Culture.

  • Tue, 1, Dec, 2020 - 5:00:AM

Time to reflect: A Year in Aotearoa

Exhibition / Markus Spiske / Pexels

A bit cliche, but only because it never retires, is that saying ‘a picture says a thousand words’.

It feels appropriate to drop it now because I have thousands of words to say about the year 2020. Thousands.

I could say that it feels bizarre to live through so many defining moments in world history. I could reveal that I think 2020 is just the first year in a period of political unrest, environmental degradation and new threats to societies. I could retell the story of my sister potentially being Covid-19 patient zero in NZ way back in January (she wasn’t but it’s, like, the only cool anecdote I have).

I could ponder whether Gen Z’s desensitisation to— well, everything, is a travesty or a necessary adaptation. I’ve discovered my generation has the ability to laugh and meme their way through the most shocking of news developments. Is this a defense mechanism or a sign of the times? Neither? Both?

Perhaps we all feel similarly reflective.

That’s where A Year in Aotearoa comes in. The annual New Zealand Geographic Photographer of the Year Competition has produced a body of work that is very Kiwi, very 2020 and very cool. A Year in Aotearoa is a collection of the best of the submissions to the competition, 40 of Aotearoa’s finest geographic and journalistic photographs. They were snapped from locked-down homes, from mountain peaks and from the fringes of sleepy towns.

The photos from A Year in Aotearoa tell the story of what has been at the forefront of New Zealanders’ minds this year. The natural environment and wildlife make as prominent a feature they always do, with our waterfalls, glaciers and mountains depicted in their once-pristine glory.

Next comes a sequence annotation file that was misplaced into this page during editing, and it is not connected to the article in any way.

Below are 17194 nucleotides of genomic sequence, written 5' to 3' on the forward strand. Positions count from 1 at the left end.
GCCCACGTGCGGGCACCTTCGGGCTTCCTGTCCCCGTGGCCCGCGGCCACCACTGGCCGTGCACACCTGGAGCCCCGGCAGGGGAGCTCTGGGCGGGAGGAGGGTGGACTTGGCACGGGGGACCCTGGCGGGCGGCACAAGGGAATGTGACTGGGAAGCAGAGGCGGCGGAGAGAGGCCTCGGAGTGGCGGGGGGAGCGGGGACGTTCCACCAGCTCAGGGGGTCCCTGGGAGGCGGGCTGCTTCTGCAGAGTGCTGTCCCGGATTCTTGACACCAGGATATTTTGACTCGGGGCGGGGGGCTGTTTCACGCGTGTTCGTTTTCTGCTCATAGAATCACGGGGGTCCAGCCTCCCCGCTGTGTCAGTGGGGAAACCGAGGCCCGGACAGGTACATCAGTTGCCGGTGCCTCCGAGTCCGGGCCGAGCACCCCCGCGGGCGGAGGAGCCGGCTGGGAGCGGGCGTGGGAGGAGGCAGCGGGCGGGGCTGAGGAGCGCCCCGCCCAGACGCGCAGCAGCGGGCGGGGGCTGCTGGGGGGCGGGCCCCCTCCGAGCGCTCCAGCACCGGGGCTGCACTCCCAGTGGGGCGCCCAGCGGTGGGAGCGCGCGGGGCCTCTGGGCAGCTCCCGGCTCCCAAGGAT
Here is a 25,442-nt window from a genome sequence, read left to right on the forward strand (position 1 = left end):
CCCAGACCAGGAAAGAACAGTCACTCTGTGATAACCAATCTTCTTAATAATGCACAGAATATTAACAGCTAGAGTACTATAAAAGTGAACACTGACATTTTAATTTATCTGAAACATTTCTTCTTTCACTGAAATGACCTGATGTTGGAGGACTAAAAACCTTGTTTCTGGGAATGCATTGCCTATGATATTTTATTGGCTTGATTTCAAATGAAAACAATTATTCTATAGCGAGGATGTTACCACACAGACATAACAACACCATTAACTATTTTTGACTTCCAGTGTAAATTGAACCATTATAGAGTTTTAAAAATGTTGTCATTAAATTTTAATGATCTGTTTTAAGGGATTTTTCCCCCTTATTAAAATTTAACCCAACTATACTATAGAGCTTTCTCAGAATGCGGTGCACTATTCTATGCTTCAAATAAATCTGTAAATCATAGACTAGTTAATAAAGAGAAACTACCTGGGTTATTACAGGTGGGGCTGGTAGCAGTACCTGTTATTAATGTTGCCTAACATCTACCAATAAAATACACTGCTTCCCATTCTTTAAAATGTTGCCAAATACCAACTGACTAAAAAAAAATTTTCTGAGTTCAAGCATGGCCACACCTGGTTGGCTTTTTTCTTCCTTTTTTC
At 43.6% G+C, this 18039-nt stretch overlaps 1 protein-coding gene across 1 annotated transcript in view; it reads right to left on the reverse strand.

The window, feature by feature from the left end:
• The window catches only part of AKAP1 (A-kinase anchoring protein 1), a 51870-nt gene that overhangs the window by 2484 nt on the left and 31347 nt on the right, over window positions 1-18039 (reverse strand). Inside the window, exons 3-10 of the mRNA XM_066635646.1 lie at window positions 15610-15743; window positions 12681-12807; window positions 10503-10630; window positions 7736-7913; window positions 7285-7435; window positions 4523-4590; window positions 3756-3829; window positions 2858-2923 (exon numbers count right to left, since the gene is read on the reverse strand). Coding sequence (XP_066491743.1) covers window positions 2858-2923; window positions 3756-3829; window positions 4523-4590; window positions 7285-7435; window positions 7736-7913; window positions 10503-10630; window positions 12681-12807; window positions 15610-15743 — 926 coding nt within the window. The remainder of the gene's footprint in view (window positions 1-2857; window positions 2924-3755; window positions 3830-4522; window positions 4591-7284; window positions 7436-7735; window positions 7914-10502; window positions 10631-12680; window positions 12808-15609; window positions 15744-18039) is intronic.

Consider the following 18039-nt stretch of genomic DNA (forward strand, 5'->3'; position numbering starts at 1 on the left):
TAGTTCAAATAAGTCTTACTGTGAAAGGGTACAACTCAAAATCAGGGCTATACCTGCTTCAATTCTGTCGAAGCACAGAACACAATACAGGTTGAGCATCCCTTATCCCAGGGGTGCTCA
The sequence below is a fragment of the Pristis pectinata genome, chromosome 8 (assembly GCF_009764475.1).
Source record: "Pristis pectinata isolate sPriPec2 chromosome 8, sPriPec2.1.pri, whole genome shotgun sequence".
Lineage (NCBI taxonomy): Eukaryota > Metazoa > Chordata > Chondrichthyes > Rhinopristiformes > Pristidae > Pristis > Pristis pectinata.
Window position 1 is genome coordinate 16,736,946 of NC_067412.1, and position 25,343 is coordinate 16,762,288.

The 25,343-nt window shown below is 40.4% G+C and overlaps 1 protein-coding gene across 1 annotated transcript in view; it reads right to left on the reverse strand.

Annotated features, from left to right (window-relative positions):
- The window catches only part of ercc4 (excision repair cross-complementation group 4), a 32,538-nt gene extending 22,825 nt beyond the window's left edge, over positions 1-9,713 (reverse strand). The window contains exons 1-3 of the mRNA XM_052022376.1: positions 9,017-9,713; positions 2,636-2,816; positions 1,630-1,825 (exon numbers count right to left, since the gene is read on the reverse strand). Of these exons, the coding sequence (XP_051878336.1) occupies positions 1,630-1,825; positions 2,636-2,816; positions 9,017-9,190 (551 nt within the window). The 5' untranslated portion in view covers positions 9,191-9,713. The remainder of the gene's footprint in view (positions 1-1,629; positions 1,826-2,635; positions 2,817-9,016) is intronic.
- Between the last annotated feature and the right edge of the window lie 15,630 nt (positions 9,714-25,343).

I say once-pristine specifically with Mitchell Clark’s photograph of the Fox Glacier neve in mind. Smoke and ash deposits from the Australian wildfires had marbled the frosty white landscape, emphasising the natural contours of the snow.

The collection also features social photostories, covering the aftermath of the Christchurch mosque shootings, the BLM movement and the daily grind of lockdown life. Becki Moss’s photostories cover those latter two, each one a stepping stone of a journey through home haircuts, protests down Queens Street and sunbathing on concrete.

My favourite photograph was taken by Alden Williams, the winner of the Photographer of the Year Competition. It’s Christchurch at dawn from afar and slightly above, wrapped in pale fog. The rising trees scattered around the town cast hundreds of parallel grayscale shadows against the chilly sunlight. 

I can’t quite put my finger on what exactly about the photo calls me — I just know that it does — but maybe it’s the familiarity. I know intimately sleepy towns, cold mornings and midwinter fog. I know that only New Zealand trees look like New Zealand trees and only New Zealand roofs look like New Zealand roofs.

I know the country has been through a lot this year, but it also had all the previous years, and probably will all the following.

People have been traumatised, comforted, challenged and uplifted. These photographs are a summary and a reflection of our collective experiences. 

Whether in person or online, do yourself the favour of viewing them.

A Year in Aotearoa is on display at the New Zealand Maritime Museum Hui Te Ananui a Tangaroa until March 30. The winning, runner-up and highly commended photographs are also available online.

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  • Photography /
  • Photojournalism /
  • Arts /
  • Aotearoa /
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Aimee
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